THE DEADLINE FOR THIS CALL HAS PASSED. However, ChemEd X continues to accept manuscripts. Visit the Contribution Guidelines page for more information.
What Is A Big Idea?
“Big Ideas” are statements of the main principles on which the curriculum is focused. Having a theme anchor the curriculum helps students make connections within the chemistry content and among other content areas. The concept of organizing science and chemistry content into “big ideas” has been a focus of several recent initiatives. AP chemistry (fig. 1) teachers have used "big ideas" for several years now. Similarly, the Next Generation Science Standards (fig. 2) that will be implemented within the next few years in many states also uses "big ideas". The Next Generation Science Standards separate science topics into physical, life and earth/space sciences. So, the big ideas under Physical Science allow teachers to make connections between chemistry and physics content. This stands in sharp contrast to the division of content that veteran teachers are accustom. A wealth of professional development activities offer to guide teachers toward using these “big ideas”.
|AP CHEMISTRY CURRICULUM|
|BIG IDEA 1: The chemical elements are fundamental building materials of matter, and all matter can be understood in terms of arrangements of atoms. These atoms retain their identity in chemical reactions.|
|BIG IDEA 2: Chemical and physical properties of materials can be explained by the structure and the arrangement of atoms, ions, or molecules and the forces between them.|
|BIG IDEA 3: Changes in matter involve the rearrangement and/or reorganization of atoms and/or the transfer of electrons.|
|BIG IDEA 4: Rates of chemical reactions are determined by details of the molecular collisions.|
|BIG IDEA 5: The laws of thermodynamics describe the essential role of energy and explain and predict the direction of changes in matter.|
|BIG IDEA 6: Any bond or intermolecular attraction that can be formed can be broken. These two processes are in a dynamic competition, sensitive to initial conditions and external perturbations.|
Fig. 1. The AP Chemistry Curriculum is organized with six Big Ideas. Taken from the AP Chemistry Course Overview http://media.collegeboard.com/digitalServices/pdf/ap/ap-chemistry-course-and-exam-description.pdf
|PHYSICAL SCIENCE||LIFE SCIENCE||EARTH AND SPACE|
|Structure and Properties of Matter||Structure and Function||Space Systems|
|Chemical Reactions||Matter and Energy in Organisms and Ecosystems||History of Earth|
|Forces and Interactions||Interdependent Relationships in Ecosystems||Earth’s Systems|
|Energy||Inheritance and Variation of Traits||Weather and Climate|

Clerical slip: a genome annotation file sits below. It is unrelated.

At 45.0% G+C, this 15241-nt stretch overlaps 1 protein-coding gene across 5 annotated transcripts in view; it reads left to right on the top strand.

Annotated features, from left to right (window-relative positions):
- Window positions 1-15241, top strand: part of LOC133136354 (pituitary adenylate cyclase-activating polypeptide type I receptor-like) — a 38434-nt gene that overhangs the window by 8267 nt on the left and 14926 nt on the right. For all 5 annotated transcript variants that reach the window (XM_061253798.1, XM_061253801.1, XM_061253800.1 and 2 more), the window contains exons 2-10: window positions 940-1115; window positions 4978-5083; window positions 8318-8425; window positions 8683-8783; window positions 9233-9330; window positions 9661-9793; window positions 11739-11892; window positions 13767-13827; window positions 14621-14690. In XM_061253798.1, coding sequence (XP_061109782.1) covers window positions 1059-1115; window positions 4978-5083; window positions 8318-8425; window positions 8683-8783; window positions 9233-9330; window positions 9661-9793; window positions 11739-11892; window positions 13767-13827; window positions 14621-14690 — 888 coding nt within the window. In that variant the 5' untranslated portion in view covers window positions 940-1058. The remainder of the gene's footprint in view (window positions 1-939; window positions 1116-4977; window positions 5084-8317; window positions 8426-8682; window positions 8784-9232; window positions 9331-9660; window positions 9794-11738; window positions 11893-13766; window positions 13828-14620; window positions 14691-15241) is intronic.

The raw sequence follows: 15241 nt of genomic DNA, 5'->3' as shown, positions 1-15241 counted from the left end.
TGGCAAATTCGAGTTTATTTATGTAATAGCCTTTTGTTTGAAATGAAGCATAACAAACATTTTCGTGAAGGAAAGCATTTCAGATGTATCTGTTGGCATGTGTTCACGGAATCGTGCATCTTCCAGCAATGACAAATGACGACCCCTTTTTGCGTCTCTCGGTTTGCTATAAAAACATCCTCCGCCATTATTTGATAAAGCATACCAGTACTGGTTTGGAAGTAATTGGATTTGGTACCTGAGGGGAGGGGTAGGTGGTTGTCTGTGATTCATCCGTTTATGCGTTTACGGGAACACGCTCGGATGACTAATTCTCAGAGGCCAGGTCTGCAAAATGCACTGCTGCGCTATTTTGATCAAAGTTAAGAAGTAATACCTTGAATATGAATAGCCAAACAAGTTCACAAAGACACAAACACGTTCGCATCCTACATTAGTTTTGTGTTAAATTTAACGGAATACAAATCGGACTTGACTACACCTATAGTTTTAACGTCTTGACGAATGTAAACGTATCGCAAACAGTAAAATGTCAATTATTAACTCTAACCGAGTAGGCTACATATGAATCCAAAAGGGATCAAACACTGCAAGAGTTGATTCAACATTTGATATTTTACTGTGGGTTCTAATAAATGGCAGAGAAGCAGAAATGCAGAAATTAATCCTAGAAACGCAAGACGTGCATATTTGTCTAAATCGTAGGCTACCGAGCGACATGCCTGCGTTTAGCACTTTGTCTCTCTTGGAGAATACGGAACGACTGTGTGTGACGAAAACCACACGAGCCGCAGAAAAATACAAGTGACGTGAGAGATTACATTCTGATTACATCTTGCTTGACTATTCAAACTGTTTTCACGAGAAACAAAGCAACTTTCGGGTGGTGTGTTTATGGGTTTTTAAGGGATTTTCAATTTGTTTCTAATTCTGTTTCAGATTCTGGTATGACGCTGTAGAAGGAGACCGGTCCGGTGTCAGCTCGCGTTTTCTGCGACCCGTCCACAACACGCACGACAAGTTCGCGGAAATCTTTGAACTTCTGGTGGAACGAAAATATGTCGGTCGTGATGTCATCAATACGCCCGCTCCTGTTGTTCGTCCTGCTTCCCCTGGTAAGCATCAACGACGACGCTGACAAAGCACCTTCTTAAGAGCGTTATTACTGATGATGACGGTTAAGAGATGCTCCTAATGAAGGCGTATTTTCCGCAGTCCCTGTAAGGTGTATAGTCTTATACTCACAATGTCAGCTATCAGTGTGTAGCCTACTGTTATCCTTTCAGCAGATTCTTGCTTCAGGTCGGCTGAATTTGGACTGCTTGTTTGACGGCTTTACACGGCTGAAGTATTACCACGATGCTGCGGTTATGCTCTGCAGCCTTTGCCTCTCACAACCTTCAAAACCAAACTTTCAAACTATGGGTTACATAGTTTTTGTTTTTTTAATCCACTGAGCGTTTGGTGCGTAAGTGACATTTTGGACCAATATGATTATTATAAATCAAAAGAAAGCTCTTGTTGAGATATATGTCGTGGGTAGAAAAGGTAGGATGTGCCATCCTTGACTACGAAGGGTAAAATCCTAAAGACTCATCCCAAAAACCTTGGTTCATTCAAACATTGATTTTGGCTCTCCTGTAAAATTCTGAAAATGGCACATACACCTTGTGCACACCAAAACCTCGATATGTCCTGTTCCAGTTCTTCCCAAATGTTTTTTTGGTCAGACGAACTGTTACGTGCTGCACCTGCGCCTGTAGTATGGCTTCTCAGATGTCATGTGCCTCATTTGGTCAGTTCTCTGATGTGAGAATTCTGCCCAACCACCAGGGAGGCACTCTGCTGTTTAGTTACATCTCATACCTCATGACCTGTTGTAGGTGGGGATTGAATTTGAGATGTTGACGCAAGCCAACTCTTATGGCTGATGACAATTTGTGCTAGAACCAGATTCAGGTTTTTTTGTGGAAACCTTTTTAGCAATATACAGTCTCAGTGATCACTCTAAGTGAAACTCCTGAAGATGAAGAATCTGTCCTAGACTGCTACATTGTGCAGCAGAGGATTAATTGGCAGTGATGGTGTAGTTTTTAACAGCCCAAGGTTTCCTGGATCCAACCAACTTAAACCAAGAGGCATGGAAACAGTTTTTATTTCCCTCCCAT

|Waves and Electromagnetic Radiation||Natural Selection and Evolution||Human Sustainability|
Fig. 2. The Next Generation Science Standards are divided into three categories: Physical Science, Life Science and Earth & Space Science. Each of these categories are further organized into several Big Ideas. Most traditional chemistry content can be found under the Physical Science category. http://www.nextgenscience.org/overview-topics
Call for Contributions
Chemical Education Xchange (ChemEd X) is interested in learning about the progress teachers have made, experiences that teachers have had, areas that are causing difficulty and more as they transition to using Big Ideas to organize chemistry and other science content. For this reason, we are initiating our first content specific Call for Contributions centered around the concept of “Big Ideas and Making Connections”.
Accepting contributions through August 8, 2016.
The deadline for making a contribution to this call is Monday, August 8, 2016. Authors are encouraged to read the ChemEd X Contribution Guidelines before creating their contribution.
Some examples of items that you might contribute:
- Have you used a resource that you would recommend that may help others work with Big Ideas? You might contribute a PICK review type manuscript. The PICK manuscript type is generally one to three paragraphs in length. See an example.
- Share your ideas in a Blog post. For the purpose of this Call, the minimum length of a Blog post should be four paragraphs. Blogs are edited by ChemEd X editorial staff, but might not be peer reviewed. Some items you might blog about include, but are not limited to:
- Share your experience with the Big Ideas defined in the restructured AP chemistry curriculum, Next Generation Science Standards or your own state/district.
- Explain how you organize/use Big Ideas in the chemistry curriculum.
- Share the Big Ideas you use within a specific unit or throughout the entire course.
- Share a project/lab/activity that you use to pull together the content within a Big Idea. Contributions of this type should include a document tailored to the students doing the activity and a separate document for the teacher assigning the activity. This manuscript type is peer reviewed.
- You may want compile your own thoughts about an aspect of using big ideas to make connections including references to support those ideas in an Article. Articles are at least four paragraphs in length and are peer reviewed.
How to Submit Your Big Idea and Making Connections Contribution
Please use the Call for Contributions form to submit your work by following the instructions on the form. All contributors must have created an account with ChemEd X and be logged into that account in order to submit a contribution. All submitted contributions are subject to peer review and acceptance by ChemEd X Editorial Staff. Should your submission be published, authors are expected to answer questions that may be posed by the ChemEd X community via comments on their contribution.